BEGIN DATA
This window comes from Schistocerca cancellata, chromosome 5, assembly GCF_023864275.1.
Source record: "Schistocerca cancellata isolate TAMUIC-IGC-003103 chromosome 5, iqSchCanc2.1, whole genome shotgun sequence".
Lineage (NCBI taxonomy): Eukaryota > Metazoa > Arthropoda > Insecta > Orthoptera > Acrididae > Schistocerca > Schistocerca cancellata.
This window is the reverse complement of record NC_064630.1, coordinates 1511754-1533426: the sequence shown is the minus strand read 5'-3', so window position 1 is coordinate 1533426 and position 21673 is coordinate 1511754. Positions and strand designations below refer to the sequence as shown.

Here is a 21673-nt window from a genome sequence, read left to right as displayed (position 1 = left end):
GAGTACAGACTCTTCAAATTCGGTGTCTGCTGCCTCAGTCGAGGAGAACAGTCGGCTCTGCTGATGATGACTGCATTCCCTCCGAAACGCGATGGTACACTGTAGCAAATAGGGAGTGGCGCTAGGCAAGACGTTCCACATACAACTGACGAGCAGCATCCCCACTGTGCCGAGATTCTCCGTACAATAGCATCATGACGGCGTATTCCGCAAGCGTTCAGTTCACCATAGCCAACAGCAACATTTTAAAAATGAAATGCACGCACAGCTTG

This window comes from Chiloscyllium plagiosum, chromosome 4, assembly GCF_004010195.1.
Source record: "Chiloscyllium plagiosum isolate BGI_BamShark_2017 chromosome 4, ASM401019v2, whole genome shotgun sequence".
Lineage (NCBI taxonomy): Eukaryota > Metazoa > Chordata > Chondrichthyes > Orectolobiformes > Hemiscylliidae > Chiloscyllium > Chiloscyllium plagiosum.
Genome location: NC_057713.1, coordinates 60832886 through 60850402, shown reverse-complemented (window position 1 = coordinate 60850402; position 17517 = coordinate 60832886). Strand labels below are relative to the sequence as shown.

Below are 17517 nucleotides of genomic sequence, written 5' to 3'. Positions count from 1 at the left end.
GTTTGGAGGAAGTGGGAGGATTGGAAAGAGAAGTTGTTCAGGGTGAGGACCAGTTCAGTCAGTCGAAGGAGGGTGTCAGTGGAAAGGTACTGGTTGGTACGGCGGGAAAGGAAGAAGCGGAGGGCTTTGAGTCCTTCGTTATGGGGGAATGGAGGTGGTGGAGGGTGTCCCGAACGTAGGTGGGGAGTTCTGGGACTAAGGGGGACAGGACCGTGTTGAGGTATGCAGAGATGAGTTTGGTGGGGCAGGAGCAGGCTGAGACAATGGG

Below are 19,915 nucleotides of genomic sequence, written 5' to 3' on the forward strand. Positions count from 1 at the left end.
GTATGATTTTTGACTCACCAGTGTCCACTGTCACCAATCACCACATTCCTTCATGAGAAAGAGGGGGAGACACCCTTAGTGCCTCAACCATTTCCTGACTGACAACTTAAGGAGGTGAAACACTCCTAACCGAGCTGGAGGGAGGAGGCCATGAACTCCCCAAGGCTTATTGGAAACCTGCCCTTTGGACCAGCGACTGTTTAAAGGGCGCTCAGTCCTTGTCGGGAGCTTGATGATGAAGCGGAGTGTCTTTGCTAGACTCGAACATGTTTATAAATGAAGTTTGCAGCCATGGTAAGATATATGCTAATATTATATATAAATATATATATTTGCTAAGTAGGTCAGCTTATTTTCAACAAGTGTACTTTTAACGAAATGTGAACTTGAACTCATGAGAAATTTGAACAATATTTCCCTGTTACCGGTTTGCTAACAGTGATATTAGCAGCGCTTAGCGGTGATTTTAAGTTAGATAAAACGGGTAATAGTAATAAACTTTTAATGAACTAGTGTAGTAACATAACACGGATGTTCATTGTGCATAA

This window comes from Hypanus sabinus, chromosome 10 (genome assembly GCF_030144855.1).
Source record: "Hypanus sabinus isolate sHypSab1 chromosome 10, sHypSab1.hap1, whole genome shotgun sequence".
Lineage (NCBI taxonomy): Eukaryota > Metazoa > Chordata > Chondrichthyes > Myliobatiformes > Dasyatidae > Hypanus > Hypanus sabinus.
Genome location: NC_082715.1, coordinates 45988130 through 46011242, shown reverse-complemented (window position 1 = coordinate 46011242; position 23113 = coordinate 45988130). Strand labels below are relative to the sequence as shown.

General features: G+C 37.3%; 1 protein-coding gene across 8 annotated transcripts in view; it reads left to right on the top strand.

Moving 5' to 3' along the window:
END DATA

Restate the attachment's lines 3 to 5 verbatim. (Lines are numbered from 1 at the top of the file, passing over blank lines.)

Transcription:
Lineage (NCBI taxonomy): Eukaryota > Metazoa > Arthropoda > Insecta > Orthoptera > Acrididae > Schistocerca > Schistocerca cancellata.
This window is the reverse complement of record NC_064630.1, coordinates 1511754-1533426: the sequence shown is the minus strand read 5'-3', so window position 1 is coordinate 1533426 and position 21673 is coordinate 1511754. Positions and strand designations below refer to the sequence as shown.

Here is a 21673-nt window from a genome sequence, read left to right as displayed (position 1 = left end):